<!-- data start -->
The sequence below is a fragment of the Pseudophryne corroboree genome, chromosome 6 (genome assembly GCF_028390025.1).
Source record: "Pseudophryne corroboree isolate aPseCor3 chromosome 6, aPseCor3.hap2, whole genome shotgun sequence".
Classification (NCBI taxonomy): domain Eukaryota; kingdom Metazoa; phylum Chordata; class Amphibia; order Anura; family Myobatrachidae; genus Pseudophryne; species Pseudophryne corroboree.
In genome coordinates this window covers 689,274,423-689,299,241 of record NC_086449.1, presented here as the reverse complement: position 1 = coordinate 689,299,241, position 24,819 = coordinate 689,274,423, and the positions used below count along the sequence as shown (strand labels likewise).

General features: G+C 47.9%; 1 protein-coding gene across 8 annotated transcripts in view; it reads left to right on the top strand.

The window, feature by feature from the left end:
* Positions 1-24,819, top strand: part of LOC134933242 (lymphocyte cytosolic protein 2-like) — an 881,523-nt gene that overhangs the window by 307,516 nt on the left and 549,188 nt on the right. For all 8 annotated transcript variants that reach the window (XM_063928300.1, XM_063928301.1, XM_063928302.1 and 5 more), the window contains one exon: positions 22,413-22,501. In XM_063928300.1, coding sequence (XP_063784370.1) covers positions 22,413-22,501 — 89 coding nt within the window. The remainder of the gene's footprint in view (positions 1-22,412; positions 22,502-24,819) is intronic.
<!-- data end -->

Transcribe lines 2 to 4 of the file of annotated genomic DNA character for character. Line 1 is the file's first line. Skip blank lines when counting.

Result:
Source record: "Pseudophryne corroboree isolate aPseCor3 chromosome 6, aPseCor3.hap2, whole genome shotgun sequence".
Classification (NCBI taxonomy): domain Eukaryota; kingdom Metazoa; phylum Chordata; class Amphibia; order Anura; family Myobatrachidae; genus Pseudophryne; species Pseudophryne corroboree.
In genome coordinates this window covers 689,274,423-689,299,241 of record NC_086449.1, presented here as the reverse complement: position 1 = coordinate 689,299,241, position 24,819 = coordinate 689,274,423, and the positions used below count along the sequence as shown (strand labels likewise).